26. Human Security Commission’s Report, online: CHS <>.

27. The United Nations Millennium Development Goals, online: UN <>.

28. Ong, supra note 20; see also the ASEAN Agreement on Transboundary Haze Pollution, 10 June 2002, art. 3(5), online: ASEAN <>.

29. HAQ, Mahbub ul, “New Imperatives of Human Security: Barbara Ward Lecture 1972” (1994) 2 Development 40; see also Bajpai, supra note 7.

30. Sen, supra note 17.

31. Ong, supra note 20.

32. Vienna Declaration and Programme of Action, World Conference on Human Rights, UN Doc. A/CONF.157/23 (1993), chapter I(5).

33. CARLETON, David and STOHL, Michael, “The Foreign Policy of Human Rights: Rhetoric and Reality from Jimmy Carter to Ronald Reagan” (1985) 7 Human Rights Quarterly 205.

34. International Covenant on Civil and Political Rights, 19 December 1966, 999 U.N.T.S. 71, 6 I.L.M. 368 (entered into force 23 March 1976) [ICCPR], art. 1(1).

35. GOLDSMITH, Jack, “Should International Human Rights Law Trump US Domestic Law?” (2000) 1 Chicago Journal of International Law 327; see also IGNATIEFF, Michael, ed., American Exceptionalism and Human Rights (Princeton: Princeton University Press, 2005).

36. FARER, Tom, Confronting Global Terrorism and American Neo-Conservatism: The Framework of a Liberal Grand Strategy (Oxford: Oxford University Press, 2008).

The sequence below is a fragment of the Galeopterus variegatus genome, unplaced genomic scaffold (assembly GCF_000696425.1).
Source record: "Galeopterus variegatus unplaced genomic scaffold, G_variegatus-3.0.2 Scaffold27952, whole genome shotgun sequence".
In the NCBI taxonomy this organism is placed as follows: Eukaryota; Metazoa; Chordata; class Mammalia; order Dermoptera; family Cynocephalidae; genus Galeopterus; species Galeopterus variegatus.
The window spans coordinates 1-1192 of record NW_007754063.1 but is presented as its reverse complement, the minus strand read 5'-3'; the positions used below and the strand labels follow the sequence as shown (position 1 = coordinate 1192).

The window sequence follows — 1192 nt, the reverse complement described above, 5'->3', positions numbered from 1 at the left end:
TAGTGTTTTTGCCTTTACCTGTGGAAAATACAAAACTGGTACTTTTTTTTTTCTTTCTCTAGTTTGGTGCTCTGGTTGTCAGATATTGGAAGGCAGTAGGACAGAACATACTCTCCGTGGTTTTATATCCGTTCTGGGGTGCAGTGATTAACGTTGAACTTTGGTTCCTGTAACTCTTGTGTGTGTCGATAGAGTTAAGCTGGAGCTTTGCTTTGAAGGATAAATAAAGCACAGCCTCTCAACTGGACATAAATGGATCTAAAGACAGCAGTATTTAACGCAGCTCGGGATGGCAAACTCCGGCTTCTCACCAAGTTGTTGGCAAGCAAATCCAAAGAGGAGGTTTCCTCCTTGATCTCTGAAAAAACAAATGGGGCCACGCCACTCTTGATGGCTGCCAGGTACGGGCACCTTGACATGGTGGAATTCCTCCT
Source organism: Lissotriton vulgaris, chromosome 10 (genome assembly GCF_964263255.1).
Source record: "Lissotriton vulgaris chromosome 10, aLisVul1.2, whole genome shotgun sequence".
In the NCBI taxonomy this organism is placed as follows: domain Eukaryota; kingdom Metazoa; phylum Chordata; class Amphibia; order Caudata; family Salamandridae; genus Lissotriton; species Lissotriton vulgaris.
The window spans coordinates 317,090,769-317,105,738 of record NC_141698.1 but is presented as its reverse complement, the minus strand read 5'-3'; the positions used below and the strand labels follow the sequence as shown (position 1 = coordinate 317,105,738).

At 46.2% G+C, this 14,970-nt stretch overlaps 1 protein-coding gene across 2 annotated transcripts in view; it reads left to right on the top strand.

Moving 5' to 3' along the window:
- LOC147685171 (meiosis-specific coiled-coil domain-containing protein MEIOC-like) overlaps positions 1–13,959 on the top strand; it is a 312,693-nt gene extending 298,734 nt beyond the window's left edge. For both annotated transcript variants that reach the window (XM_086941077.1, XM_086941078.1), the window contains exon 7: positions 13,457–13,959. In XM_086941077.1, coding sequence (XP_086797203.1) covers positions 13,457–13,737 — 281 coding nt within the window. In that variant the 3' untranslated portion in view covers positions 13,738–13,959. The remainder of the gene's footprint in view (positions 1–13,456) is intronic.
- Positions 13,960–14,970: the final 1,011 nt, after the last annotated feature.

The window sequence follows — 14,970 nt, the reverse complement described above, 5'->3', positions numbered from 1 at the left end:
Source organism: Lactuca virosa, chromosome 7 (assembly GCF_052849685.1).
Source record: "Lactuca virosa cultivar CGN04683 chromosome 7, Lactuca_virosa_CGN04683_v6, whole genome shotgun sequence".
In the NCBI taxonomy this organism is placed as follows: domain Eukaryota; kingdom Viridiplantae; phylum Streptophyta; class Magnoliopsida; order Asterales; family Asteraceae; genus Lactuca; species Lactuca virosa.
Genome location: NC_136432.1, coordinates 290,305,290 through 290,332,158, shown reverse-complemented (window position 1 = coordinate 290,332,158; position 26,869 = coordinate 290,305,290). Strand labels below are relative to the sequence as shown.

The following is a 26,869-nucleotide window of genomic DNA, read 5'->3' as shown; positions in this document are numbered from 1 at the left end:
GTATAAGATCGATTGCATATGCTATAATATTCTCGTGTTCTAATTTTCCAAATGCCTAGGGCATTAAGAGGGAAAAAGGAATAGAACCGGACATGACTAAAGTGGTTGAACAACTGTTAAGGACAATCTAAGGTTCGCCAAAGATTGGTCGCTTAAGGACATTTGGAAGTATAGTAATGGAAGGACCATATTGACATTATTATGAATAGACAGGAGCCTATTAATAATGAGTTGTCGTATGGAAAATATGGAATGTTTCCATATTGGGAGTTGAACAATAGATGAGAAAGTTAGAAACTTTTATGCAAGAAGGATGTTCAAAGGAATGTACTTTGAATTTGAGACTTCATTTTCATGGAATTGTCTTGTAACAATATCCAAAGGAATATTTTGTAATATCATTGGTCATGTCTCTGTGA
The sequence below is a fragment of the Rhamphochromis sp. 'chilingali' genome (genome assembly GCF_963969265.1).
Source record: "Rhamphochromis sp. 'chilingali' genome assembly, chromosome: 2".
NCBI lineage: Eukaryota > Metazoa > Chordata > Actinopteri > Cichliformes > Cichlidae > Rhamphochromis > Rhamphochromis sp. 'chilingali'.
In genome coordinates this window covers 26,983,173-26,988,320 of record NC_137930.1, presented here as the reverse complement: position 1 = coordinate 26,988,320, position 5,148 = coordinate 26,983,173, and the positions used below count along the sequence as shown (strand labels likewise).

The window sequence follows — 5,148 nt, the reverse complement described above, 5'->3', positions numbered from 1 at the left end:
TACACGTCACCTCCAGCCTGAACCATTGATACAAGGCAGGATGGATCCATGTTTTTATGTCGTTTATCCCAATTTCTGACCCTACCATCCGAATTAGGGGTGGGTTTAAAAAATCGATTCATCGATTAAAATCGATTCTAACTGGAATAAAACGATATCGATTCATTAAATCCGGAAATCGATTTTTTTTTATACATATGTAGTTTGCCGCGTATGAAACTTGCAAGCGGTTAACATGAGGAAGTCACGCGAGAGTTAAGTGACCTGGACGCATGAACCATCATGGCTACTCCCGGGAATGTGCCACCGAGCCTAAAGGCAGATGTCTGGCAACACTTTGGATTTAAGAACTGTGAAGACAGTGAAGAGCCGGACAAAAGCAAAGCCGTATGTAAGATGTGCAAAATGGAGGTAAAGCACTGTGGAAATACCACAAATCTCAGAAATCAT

37. See “Human Rights Watch Reports on War Crimes / Crimes against Humanity”, online: Human Rights Watch <**ALL**>.

38. Charter of the United Nations, Chapter 7.

39. FARER, Tom, “Un-Just War Against Terrorism and the Struggle to Appropriate Human Rights” (2008) 30 Human Rights Quarterly 356; see also WALZER, Michael, Just and Unjust Wars (New York: Viking, 1978).

40. I have joined the generality of commentators in finding that the invasion violated the Charter norms and that those norms enjoy sufficient support among states and other influential actors to be deemed positive law. See Farer, , supra note 36 at 43–78.

41. A More Secure World: Our Shared Responsibility, Report of the Secretary-General’s High Level Panel on Threats, Challenges and Change, UN Doc. A/59/565 (2004), at 52–5, see especially paras. 186 and 196.

42. Donnelly, supra note 12; See also MEARSHEIMER, John, The Tragedy of Great Power Politics (New York: Norton, 2001).